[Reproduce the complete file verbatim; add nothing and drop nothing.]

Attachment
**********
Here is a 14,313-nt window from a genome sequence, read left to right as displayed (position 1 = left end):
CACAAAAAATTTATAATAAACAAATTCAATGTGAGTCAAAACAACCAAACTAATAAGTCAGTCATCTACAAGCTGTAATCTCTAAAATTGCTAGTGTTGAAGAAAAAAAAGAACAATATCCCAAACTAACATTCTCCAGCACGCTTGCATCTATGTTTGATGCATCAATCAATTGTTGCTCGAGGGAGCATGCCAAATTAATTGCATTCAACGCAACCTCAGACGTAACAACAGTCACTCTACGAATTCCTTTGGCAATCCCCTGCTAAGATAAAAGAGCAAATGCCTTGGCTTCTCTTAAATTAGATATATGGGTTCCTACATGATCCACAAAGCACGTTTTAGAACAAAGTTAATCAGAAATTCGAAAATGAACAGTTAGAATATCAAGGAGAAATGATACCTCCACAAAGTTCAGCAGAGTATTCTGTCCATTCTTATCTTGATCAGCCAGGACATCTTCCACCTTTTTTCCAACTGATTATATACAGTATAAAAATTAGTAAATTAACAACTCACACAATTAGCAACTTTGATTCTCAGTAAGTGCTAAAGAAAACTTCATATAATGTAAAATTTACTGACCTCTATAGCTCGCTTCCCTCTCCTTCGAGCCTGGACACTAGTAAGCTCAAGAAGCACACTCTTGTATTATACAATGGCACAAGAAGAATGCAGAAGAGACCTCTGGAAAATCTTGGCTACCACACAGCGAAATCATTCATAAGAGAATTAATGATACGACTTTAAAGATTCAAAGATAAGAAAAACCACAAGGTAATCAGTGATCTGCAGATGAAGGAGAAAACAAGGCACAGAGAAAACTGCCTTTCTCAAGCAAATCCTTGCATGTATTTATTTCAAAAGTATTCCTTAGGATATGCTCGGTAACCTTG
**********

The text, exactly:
Here is a 14,313-nt window from a genome sequence, read left to right as displayed (position 1 = left end):
CACAAAAAATTTATAATAAACAAATTCAATGTGAGTCAAAACAACCAAACTAATAAGTCAGTCATCTACAAGCTGTAATCTCTAAAATTGCTAGTGTTGAAGAAAAAAAAGAACAATATCCCAAACTAACATTCTCCAGCACGCTTGCATCTATGTTTGATGCATCAATCAATTGTTGCTCGAGGGAGCATGCCAAATTAATTGCATTCAACGCAACCTCAGACGTAACAACAGTCACTCTACGAATTCCTTTGGCAATCCCCTGCTAAGATAAAAGAGCAAATGCCTTGGCTTCTCTTAAATTAGATATATGGGTTCCTACATGATCCACAAAGCACGTTTTAGAACAAAGTTAATCAGAAATTCGAAAATGAACAGTTAGAATATCAAGGAGAAATGATACCTCCACAAAGTTCAGCAGAGTATTCTGTCCATTCTTATCTTGATCAGCCAGGACATCTTCCACCTTTTTTCCAACTGATTATATACAGTATAAAAATTAGTAAATTAACAACTCACACAATTAGCAACTTTGATTCTCAGTAAGTGCTAAAGAAAACTTCATATAATGTAAAATTTACTGACCTCTATAGCTCGCTTCCCTCTCCTTCGAGCCTGGACACTAGTAAGCTCAAGAAGCACACTCTTGTATTATACAATGGCACAAGAAGAATGCAGAAGAGACCTCTGGAAAATCTTGGCTACCACACAGCGAAATCATTCATAAGAGAATTAATGATACGACTTTAAAGATTCAAAGATAAGAAAAACCACAAGGTAATCAGTGATCTGCAGATGAAGGAGAAAACAAGGCACAGAGAAAACTGCCTTTCTCAAGCAAATCCTTGCATGTATTTATTTCAAAAGTATTCCTTAGGATATGCTCGGTAACCTTG